Sustainability in the Curriculum: University of Manchester

I was recently invited to sit in on a meeting of the Community of Practice at University of Manchester which is thinking through how to embed Sustainability across the curriculum. This area of thinking and study is massively relevant as it connects with each and every human and living thing on the planet. How we move into greater synergy with our environment and life supporting bio-systems is an emerging field which is complex and multi-disciplinary.

Sustainability Curricula Logo


It has been through working alongside, and encountering the open perception of the University of Manchester to learning in the broader context, that I have started to understand Sustainability as something which necessarily involves us all.


Susan Brown, who coordinates the Community of Practice which is developing sustainability in the curriculum has changed my personal attitude from one disconnected with any idea of my interrelationship with the environment to one of understanding my actions as having critical importance in the environmental outcomes we collectively face.


I attended the Community of Practice and assisted by helping record the session presentations. I was struck by the openness and encompassing nature of the people involved, recognising that everyone has a part to play and a valuable perspective to be represented. It was impressive the way that the presenters were talking about the sustainability issues as Real World problems and that an open ended, interdisciplinary approach was necessary before any traction can be gained in these ‘wicked problems’.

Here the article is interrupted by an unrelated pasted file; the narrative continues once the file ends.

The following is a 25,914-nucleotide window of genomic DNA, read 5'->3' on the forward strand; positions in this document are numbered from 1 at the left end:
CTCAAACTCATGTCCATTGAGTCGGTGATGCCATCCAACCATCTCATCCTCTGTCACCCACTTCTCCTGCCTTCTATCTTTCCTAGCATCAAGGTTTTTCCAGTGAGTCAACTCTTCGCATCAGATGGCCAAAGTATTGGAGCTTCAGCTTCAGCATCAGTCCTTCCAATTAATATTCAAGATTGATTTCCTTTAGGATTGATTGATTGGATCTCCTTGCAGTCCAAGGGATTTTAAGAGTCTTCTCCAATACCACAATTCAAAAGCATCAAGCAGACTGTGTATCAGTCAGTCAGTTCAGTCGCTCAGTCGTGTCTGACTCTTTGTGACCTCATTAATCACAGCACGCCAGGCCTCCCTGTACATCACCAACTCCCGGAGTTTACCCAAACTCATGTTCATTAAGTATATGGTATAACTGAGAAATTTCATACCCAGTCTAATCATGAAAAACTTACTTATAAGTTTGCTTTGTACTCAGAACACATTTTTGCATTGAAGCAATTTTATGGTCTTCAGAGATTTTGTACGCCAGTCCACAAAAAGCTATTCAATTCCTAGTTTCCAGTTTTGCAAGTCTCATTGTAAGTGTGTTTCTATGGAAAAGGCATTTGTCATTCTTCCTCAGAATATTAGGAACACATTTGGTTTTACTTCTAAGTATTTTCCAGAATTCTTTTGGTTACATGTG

Problem Based Learning was a theme which emerged and, as a strategy, it was highly valuable as a way of embracing the complexity of the issues. The work which the university has been involved in innovating has opened out a number of successful courses and prompted a greater focus on how sustainability can be embedded in all subjects – as each has something to contribute to the understandings we need for tackling global scale problems.


There was discussion about how it was vital to engage communities as equal stakeholders in the problems, and utilise their expertise in developing frameworks for approaching solutions to the problems. The problems were conceived as the starting points for learning which could be used to provide a scaffolding to developing the skills and knowledge required to reach towards solutions. This way of seeing problems I think is highly relevant as it promotes the joined up thinking which is increasingly scarce in an over specialised society.


I walked away feeling that the barriers which the community faces are the barriers which the academics are also facing, and that through this kind of dialogue there is optimistic scope for removing the divides and enabling a united effort to tackle complicated problems. It is so easy to create ingroup-outgroup mindsets that evoke tribal behaviours and marginalise one or another perspective.


This is particularly prevalent when an informal community banks onto a formal one. What I saw in these presentations were enlightened viewpoints which were open, and ones which appreciated that everyone should have a place at the table when dealing with the real world.


What I am taking away from this is some sense of how I can practically think through developing a strategy for positively effecting my environment, and a sense of direction on what thinking has been started.